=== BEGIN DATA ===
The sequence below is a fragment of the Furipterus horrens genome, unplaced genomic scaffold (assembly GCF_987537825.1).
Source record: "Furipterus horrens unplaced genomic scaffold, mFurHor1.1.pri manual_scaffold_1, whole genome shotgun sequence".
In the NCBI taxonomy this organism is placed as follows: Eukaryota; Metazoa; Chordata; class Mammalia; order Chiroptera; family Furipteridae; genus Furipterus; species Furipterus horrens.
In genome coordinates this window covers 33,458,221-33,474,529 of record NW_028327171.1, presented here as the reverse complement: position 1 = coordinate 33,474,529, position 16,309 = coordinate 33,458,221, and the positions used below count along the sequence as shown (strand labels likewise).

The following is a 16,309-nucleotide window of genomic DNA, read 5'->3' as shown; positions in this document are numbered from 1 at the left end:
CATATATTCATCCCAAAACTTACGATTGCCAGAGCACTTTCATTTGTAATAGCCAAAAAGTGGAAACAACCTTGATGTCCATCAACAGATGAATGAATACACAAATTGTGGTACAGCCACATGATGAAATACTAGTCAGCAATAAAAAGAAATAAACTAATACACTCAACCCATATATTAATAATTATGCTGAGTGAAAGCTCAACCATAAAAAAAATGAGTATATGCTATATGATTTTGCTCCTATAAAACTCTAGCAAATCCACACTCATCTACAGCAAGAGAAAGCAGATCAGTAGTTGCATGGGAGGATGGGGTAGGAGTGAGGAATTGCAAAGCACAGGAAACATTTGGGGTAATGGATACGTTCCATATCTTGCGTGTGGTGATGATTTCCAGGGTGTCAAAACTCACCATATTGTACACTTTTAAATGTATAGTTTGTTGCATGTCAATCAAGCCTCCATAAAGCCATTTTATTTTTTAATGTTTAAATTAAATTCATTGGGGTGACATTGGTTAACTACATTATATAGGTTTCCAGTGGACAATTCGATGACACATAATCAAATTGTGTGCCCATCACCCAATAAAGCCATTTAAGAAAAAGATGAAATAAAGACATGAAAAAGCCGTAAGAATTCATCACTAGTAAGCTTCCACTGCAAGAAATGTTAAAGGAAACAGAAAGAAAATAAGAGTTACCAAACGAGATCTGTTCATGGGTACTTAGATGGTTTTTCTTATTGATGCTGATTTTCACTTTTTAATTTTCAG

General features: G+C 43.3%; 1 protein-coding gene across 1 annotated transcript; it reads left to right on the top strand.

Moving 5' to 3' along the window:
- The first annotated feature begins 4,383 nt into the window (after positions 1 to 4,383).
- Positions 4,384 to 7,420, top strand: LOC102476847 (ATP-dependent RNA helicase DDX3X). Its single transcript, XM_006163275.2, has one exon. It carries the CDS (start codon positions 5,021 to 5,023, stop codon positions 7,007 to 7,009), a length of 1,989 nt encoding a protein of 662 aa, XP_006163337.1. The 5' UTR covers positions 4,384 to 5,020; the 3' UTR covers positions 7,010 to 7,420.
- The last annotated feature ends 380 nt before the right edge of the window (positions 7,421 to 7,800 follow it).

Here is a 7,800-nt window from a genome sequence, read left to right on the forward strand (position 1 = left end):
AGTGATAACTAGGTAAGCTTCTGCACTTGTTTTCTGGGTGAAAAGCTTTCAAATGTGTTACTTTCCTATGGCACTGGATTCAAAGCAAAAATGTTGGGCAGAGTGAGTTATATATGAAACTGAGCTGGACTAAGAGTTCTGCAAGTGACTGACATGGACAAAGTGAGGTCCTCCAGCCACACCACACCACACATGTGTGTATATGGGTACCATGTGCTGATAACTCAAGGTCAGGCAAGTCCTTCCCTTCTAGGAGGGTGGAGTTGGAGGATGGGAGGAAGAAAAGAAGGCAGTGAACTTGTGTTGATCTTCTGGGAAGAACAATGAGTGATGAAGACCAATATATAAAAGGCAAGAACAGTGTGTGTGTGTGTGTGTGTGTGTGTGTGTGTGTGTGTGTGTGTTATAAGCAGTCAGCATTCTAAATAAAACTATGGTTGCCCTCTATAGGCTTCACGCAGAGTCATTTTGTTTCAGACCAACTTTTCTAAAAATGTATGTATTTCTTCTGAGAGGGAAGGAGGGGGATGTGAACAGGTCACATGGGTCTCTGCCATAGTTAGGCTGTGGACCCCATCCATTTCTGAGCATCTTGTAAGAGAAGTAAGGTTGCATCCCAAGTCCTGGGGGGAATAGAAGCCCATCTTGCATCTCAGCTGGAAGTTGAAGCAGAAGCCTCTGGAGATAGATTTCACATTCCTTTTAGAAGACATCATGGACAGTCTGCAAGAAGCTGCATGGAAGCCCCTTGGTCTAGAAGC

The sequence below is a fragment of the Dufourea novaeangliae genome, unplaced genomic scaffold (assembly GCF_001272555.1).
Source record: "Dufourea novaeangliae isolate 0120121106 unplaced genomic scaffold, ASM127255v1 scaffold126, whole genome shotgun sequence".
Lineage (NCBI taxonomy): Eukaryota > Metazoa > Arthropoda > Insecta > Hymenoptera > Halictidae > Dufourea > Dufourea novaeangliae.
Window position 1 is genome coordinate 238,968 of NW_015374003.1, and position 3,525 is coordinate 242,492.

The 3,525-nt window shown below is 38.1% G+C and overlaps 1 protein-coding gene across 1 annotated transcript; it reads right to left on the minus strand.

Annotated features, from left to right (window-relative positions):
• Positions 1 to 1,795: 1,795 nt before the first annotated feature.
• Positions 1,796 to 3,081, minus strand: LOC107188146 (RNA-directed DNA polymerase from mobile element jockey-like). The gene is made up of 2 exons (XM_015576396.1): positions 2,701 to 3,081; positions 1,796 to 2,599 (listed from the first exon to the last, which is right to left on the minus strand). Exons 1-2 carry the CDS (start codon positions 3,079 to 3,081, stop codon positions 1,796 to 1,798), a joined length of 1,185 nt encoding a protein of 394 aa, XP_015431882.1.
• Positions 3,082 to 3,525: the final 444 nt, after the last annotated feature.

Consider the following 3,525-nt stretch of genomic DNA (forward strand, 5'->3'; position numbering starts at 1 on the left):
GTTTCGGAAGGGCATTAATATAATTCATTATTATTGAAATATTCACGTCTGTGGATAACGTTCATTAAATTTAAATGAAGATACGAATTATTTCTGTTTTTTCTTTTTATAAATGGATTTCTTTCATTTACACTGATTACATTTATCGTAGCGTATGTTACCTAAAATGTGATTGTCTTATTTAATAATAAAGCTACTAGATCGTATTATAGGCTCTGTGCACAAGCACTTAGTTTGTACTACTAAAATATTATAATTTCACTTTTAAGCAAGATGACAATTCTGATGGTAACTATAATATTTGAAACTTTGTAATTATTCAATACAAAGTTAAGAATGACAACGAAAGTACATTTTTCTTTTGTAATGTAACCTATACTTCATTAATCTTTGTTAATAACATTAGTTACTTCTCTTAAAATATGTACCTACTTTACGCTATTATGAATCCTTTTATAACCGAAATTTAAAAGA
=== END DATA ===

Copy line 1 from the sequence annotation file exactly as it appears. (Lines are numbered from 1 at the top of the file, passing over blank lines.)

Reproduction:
The sequence below is a fragment of the Furipterus horrens genome, unplaced genomic scaffold (assembly GCF_987537825.1).